Natural lighting through dormer windows, skylights, and transparent cement as well as optimal positioning of windows can reduce the lighting load incorporated into building design. This intervention has the twin beneficial impact of reducing manufacturing related LCA impacts of lighting fixtures as well as reduced energy consumption. Some green architecture guidelines specify design lighting loads in the vicinity of 7.5 W/sq.m. For building occupancy of 10 hours/day, the average annual electricity conservation and GHG emissions mitigation per sq. m of naturally lit space relative to conventionally lit space is estimated 27 kWh/sq.m and 24 kgCO2e/sq. m.

Footprint Savings

Cost Savings

Resource Savings

Natural Ventilation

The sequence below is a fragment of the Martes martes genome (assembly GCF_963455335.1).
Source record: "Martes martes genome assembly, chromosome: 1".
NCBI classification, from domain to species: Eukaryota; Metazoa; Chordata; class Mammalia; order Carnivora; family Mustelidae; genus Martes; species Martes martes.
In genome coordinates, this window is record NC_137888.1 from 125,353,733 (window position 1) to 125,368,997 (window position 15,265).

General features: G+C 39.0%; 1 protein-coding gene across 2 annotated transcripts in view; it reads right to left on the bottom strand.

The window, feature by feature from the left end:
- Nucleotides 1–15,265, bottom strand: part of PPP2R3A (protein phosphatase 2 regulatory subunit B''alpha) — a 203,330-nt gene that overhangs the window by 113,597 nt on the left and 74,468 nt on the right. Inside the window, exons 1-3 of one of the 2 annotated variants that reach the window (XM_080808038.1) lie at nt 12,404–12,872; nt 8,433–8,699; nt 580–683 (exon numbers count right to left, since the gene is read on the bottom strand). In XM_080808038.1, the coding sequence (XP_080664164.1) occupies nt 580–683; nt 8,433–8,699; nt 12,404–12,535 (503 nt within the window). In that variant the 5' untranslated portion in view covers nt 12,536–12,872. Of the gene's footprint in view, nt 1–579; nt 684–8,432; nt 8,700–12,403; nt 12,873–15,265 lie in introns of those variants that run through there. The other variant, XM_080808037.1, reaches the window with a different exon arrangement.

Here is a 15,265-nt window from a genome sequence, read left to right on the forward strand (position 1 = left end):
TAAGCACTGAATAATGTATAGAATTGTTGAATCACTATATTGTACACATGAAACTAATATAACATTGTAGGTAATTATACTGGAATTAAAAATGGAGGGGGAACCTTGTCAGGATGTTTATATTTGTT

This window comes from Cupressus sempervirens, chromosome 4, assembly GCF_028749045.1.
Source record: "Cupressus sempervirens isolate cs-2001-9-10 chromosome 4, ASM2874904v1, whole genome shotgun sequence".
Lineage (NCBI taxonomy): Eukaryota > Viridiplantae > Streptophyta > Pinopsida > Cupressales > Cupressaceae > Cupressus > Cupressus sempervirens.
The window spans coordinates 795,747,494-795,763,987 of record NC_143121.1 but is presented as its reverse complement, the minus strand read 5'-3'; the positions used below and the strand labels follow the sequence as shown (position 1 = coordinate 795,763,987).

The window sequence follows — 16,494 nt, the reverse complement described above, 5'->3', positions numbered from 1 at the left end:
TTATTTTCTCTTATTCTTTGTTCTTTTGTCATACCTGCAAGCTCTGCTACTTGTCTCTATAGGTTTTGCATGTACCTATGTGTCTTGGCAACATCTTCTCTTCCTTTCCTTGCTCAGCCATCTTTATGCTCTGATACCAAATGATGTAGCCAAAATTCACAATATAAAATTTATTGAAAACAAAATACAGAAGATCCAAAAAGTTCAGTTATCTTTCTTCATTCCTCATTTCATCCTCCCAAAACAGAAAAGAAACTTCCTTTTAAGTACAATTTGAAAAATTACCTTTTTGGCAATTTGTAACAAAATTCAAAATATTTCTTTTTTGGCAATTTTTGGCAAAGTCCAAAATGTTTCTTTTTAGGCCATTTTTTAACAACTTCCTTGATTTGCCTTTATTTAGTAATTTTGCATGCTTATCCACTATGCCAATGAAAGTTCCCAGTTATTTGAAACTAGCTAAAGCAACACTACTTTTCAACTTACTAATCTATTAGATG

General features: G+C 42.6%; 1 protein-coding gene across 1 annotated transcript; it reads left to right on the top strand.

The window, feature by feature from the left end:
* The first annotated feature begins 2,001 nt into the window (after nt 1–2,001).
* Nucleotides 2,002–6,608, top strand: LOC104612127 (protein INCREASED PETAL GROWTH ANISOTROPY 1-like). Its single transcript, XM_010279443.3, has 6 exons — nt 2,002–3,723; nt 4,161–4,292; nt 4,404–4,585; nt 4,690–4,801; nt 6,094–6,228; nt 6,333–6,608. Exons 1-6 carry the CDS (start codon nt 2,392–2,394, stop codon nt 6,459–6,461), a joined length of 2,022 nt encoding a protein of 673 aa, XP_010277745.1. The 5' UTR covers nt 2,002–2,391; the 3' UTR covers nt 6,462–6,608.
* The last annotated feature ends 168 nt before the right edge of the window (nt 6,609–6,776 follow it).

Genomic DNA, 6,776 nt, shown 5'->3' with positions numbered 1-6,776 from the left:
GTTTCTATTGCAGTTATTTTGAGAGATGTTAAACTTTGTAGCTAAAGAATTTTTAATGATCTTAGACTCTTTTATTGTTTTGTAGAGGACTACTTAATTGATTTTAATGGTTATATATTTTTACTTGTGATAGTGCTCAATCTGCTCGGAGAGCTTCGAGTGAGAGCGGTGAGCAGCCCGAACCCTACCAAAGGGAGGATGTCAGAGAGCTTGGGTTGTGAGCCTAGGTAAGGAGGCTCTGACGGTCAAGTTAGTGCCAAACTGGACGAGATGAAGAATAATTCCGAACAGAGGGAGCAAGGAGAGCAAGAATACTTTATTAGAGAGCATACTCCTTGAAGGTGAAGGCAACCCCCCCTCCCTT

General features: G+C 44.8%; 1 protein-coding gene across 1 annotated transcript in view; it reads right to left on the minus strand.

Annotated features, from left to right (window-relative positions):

Description


Natural ventilation through facilitation of wind draft through open walls and from under floor spaces, channelling through hollow support pillars and stairwells were some of the ways in which natural ventilation can employ. As in the case with natural lighting, natural ventilation has the twin beneficial impact of reducing manufacturing related LCA impacts of HVAC systems (by either eliminating it in some spaces or reducing the design capacity) as well as reduced energy consumption. The primary savings from natural ventilation systems are the consequence of reduced power consumption for air handling unit fans. 

Footprint Savings

Cost Savings

Resource Savings

Sunshading

Description


Sunshading, either through intrinsic design features such as Dougong Brackets (a design feature wherein the higher roof area to floor base ratio limits the heat gain caused by 45 degree solar radiation, i.e. the maximum diurnal solar influx) or through smart controlled window shades (to block the suns rays during periods of high solar intensity).

Footprint Savings

Cost Savings

Resource Savings